The $80-billion education market in India is growing at a compound annual growth rate of 16 per cent, even though 142 million of the 361 million children in the relevant age group do not have access to schools. K12 (kindergarten to Class XII) segment forms the biggest chunk of the education pie, but only 7 per cent of India's 950,000 schools are private. Yet, they cater to 40 per cent of students. Educomp realised the potential of the sector early enough, and is today one of the few players that has its shares actively traded on stock exchanges. Ask managing director Shantanu Prakash the reason behind more than 100 per cent jump in the company's net profit — from Rs 71.70 crore in 2008 to Rs 143.46 in 2009 — and he candidly admits that it is the advantage of being small.

The company's share has been extremely volatile — currently trading at around Rs 4,700, it had hit a low of Rs 1,666 on 20 October 2008 within seven weeks of touching Rs 3,921 on 2 September. Despite allegations of manipulations in account books, analysts such as JPMorgan, Merrill Lynch and HDFC Securities, suggest buying Educomp stock.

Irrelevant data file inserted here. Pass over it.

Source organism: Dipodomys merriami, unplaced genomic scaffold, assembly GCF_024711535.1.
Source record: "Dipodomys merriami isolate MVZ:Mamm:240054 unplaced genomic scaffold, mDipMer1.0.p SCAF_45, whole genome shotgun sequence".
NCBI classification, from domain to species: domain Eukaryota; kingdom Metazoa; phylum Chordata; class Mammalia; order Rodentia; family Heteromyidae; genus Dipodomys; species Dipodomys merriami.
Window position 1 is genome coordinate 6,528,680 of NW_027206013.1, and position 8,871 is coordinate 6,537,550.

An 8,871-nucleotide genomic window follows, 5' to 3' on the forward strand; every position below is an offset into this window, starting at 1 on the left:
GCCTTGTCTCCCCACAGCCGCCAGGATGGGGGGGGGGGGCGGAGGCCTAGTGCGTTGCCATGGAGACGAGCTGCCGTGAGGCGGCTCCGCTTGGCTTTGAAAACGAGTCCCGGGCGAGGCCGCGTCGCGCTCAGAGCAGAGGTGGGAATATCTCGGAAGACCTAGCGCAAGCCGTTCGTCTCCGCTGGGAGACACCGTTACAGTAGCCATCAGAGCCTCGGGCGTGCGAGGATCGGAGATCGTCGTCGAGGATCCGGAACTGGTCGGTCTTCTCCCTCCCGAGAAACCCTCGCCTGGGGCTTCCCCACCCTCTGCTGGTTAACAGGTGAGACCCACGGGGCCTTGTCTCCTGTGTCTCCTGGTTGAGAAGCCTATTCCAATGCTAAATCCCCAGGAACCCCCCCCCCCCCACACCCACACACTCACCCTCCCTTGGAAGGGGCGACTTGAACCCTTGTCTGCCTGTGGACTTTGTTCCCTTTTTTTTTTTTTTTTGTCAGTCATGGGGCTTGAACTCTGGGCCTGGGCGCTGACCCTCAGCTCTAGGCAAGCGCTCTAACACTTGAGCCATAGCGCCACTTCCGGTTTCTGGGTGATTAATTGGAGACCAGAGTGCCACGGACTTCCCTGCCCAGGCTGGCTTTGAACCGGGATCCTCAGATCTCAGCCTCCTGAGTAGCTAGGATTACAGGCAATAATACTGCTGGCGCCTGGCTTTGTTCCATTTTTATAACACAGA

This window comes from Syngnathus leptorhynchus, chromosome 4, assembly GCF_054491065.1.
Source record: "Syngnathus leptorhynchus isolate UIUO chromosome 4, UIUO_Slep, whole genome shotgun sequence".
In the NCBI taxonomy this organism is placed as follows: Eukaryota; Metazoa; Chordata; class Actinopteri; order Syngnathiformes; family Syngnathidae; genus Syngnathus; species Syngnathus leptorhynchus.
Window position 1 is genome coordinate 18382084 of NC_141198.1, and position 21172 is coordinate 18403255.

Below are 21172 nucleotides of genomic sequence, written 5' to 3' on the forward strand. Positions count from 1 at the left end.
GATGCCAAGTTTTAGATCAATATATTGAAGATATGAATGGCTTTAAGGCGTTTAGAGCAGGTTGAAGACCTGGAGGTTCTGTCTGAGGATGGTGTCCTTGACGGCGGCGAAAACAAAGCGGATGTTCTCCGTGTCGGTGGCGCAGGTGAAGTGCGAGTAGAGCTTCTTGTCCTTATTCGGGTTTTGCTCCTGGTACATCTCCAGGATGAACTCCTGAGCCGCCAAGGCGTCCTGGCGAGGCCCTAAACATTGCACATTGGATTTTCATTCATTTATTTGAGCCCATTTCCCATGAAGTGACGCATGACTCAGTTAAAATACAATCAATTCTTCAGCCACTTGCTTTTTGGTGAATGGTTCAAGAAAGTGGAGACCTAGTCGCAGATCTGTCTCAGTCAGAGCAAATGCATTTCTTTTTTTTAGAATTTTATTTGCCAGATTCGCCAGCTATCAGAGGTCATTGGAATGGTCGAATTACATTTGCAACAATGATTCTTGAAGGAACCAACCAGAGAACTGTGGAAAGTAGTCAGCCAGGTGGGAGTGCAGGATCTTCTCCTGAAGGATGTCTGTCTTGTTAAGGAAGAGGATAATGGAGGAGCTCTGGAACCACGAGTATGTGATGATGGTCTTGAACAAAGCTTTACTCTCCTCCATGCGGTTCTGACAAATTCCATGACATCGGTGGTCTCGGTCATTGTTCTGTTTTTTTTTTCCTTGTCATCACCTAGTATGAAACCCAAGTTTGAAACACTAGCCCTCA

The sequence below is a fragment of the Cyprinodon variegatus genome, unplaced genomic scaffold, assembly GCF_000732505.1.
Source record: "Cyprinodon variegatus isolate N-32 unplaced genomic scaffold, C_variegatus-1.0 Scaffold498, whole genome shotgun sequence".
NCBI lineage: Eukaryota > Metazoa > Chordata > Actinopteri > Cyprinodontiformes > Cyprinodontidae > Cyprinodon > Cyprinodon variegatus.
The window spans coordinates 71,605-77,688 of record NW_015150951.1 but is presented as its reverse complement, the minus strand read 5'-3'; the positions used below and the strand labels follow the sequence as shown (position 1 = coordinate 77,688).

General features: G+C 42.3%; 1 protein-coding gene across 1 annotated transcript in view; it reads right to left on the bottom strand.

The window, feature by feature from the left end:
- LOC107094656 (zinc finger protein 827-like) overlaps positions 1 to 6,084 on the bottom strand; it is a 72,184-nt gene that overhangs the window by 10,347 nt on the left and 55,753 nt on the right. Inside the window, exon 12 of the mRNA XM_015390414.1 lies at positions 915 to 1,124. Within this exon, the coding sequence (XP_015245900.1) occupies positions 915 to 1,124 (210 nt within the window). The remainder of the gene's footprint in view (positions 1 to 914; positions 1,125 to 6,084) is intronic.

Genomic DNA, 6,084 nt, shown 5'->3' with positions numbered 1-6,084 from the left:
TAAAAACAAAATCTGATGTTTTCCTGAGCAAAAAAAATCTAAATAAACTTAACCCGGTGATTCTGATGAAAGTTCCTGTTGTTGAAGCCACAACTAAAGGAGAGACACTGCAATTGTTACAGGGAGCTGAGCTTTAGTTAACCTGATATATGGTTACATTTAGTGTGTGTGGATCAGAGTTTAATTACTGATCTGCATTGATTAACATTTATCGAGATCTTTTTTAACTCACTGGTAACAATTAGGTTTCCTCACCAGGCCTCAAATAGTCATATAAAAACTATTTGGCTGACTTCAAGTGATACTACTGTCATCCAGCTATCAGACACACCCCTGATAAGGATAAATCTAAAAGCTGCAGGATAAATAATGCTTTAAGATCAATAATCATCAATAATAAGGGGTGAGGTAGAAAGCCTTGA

Educomp Sol, Rank 337, Shantanu Prakash, chairman and MDBetting big on multimedia in education, the company built its base on SmartClass, a package of hardware and software for e-learning in classrooms. Nearly 1,000 private schools today use the package. After 15 years in the field, the company has now devised a three-tier structure to set up, operate and manage schools to overcome regulatory issues in education. 

The company is also working on O3 — One-On-One computing solutions — on the lines of one-laptop-per-child project of the US-based non-profit organisation by the same name. The  focus, however, is on developing personalised content to suit every child's learning capabilities.
Shalini S. Sharma

Apparel retailer Provogue (India), which started out with just one product, men's fashion shirt, in 1998, is in a strange situation. Its core business, retail, is yet to deliver the company any cash. But it has still managed to nearly triple its profits, thanks to money coming in from financial services. According to the company, treasury services contributed Rs 55 crore to its profits, while interest earnings from cash reserves on longer-term deposit